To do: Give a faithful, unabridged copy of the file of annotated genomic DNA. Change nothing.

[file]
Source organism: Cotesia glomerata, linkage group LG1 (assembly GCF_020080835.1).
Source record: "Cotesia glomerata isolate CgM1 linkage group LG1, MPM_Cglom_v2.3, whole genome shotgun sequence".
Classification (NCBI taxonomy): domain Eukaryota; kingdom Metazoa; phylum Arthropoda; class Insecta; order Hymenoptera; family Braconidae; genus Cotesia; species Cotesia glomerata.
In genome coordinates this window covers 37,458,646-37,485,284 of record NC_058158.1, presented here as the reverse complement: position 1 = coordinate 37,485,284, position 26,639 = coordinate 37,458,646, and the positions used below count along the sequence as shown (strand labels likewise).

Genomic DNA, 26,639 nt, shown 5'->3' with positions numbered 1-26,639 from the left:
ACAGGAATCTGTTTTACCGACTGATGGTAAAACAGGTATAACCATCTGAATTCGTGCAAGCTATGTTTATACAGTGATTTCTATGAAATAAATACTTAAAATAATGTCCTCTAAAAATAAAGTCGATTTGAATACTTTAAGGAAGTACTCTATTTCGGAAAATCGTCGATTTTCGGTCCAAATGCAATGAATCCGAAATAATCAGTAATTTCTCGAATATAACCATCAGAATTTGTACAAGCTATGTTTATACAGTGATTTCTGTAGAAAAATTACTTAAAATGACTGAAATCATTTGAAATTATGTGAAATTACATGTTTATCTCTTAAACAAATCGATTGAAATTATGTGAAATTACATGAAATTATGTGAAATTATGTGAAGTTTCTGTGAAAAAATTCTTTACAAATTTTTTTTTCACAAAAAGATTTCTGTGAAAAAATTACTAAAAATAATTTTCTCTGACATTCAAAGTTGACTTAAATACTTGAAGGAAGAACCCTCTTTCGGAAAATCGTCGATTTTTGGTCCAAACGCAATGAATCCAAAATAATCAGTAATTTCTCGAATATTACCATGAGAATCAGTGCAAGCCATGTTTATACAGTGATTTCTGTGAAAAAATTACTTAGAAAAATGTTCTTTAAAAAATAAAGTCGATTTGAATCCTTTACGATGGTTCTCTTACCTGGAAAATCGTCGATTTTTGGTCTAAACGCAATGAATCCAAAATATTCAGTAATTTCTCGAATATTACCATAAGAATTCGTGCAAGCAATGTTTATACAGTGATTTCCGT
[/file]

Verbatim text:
Source organism: Cotesia glomerata, linkage group LG1 (assembly GCF_020080835.1).
Source record: "Cotesia glomerata isolate CgM1 linkage group LG1, MPM_Cglom_v2.3, whole genome shotgun sequence".
Classification (NCBI taxonomy): domain Eukaryota; kingdom Metazoa; phylum Arthropoda; class Insecta; order Hymenoptera; family Braconidae; genus Cotesia; species Cotesia glomerata.
In genome coordinates this window covers 37,458,646-37,485,284 of record NC_058158.1, presented here as the reverse complement: position 1 = coordinate 37,485,284, position 26,639 = coordinate 37,458,646, and the positions used below count along the sequence as shown (strand labels likewise).

Genomic DNA, 26,639 nt, shown 5'->3' with positions numbered 1-26,639 from the left:
ACAGGAATCTGTTTTACCGACTGATGGTAAAACAGGTATAACCATCTGAATTCGTGCAAGCTATGTTTATACAGTGATTTCTATGAAATAAATACTTAAAATAATGTCCTCTAAAAATAAAGTCGATTTGAATACTTTAAGGAAGTACTCTATTTCGGAAAATCGTCGATTTTCGGTCCAAATGCAATGAATCCGAAATAATCAGTAATTTCTCGAATATAACCATCAGAATTTGTACAAGCTATGTTTATACAGTGATTTCTGTAGAAAAATTACTTAAAATGACTGAAATCATTTGAAATTATGTGAAATTACATGTTTATCTCTTAAACAAATCGATTGAAATTATGTGAAATTACATGAAATTATGTGAAATTATGTGAAGTTTCTGTGAAAAAATTCTTTACAAATTTTTTTTTCACAAAAAGATTTCTGTGAAAAAATTACTAAAAATAATTTTCTCTGACATTCAAAGTTGACTTAAATACTTGAAGGAAGAACCCTCTTTCGGAAAATCGTCGATTTTTGGTCCAAACGCAATGAATCCAAAATAATCAGTAATTTCTCGAATATTACCATGAGAATCAGTGCAAGCCATGTTTATACAGTGATTTCTGTGAAAAAATTACTTAGAAAAATGTTCTTTAAAAAATAAAGTCGATTTGAATCCTTTACGATGGTTCTCTTACCTGGAAAATCGTCGATTTTTGGTCTAAACGCAATGAATCCAAAATATTCAGTAATTTCTCGAATATTACCATAAGAATTCGTGCAAGCAATGTTTATACAGTGATTTCCGT